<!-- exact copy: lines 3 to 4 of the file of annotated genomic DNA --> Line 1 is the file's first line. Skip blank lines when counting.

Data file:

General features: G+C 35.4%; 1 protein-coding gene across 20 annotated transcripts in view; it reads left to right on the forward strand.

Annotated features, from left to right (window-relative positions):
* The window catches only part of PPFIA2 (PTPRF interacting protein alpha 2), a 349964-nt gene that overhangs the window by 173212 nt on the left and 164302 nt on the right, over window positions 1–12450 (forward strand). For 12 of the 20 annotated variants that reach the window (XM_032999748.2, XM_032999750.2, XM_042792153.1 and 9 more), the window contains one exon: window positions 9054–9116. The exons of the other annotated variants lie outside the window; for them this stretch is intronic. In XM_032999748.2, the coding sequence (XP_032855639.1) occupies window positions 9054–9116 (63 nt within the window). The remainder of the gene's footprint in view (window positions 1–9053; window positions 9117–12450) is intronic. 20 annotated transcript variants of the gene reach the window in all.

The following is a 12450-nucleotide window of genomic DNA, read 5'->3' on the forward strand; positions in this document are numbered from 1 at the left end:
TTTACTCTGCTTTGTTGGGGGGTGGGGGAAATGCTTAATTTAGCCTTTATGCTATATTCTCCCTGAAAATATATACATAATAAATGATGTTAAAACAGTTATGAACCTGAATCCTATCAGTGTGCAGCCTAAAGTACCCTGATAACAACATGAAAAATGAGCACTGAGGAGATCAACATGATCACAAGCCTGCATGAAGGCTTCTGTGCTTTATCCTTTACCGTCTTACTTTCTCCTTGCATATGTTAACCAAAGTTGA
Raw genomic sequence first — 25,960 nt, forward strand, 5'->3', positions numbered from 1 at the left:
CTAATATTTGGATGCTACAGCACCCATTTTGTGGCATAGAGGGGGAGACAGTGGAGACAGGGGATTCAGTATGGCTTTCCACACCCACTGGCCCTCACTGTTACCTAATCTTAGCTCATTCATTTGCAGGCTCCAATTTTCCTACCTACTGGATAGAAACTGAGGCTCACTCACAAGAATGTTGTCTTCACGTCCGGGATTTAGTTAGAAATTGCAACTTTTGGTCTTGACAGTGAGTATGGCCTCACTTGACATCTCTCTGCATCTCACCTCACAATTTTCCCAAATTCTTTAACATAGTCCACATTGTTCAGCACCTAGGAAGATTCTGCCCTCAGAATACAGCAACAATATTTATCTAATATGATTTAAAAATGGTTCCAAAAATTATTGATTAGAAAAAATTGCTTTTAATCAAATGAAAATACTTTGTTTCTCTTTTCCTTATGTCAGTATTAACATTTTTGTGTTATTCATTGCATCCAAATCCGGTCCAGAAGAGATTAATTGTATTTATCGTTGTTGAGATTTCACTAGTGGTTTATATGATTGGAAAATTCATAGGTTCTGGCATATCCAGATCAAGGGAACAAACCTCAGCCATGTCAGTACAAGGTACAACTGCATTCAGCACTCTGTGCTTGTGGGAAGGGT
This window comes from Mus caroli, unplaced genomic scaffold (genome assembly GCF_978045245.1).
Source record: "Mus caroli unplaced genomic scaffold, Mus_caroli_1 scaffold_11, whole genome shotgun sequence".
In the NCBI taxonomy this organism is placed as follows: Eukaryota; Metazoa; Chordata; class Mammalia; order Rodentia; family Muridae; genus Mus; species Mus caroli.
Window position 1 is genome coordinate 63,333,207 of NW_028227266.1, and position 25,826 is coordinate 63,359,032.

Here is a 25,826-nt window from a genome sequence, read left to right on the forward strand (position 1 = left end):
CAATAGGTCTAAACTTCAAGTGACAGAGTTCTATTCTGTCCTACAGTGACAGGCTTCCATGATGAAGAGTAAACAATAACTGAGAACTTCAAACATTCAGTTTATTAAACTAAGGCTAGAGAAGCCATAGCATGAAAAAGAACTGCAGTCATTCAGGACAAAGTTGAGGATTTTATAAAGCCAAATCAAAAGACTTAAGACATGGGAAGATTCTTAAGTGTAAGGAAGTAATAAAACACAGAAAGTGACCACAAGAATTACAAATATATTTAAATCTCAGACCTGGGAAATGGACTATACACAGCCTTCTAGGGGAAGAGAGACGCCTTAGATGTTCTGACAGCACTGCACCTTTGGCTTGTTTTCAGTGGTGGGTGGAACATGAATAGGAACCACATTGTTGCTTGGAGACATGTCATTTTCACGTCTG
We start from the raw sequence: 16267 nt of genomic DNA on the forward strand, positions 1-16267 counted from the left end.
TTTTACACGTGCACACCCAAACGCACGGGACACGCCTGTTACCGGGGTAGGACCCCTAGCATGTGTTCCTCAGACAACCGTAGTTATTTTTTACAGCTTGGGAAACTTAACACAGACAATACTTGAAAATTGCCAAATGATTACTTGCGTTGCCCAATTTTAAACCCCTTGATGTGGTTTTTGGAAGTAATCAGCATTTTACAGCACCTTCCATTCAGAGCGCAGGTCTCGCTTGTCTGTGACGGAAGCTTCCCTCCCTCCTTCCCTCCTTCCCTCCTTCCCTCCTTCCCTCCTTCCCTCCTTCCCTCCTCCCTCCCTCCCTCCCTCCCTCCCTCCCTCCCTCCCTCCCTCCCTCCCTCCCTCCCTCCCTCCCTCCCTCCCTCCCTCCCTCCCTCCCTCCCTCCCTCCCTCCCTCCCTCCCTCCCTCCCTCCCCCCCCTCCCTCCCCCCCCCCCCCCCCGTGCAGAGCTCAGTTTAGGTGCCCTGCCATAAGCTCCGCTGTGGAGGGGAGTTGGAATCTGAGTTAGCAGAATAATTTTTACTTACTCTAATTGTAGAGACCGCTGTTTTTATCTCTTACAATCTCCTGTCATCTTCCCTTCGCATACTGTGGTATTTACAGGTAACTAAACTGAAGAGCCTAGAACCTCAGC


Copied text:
* The window catches only part of PPFIA2 (PTPRF interacting protein alpha 2), a 349964-nt gene that overhangs the window by 173212 nt on the left and 164302 nt on the right, over window positions 1–12450 (forward strand). For 12 of the 20 annotated variants that reach the window (XM_032999748.2, XM_032999750.2, XM_042792153.1 and 9 more), the window contains one exon: window positions 9054–9116. The exons of the other annotated variants lie outside the window; for them this stretch is intronic. In XM_032999748.2, the coding sequence (XP_032855639.1) occupies window positions 9054–9116 (63 nt within the window). The remainder of the gene's footprint in view (window positions 1–9053; window positions 9117–12450) is intronic. 20 annotated transcript variants of the gene reach the window in all.

The following is a 12450-nucleotide window of genomic DNA, read 5'->3' on the forward strand; positions in this document are numbered from 1 at the left end: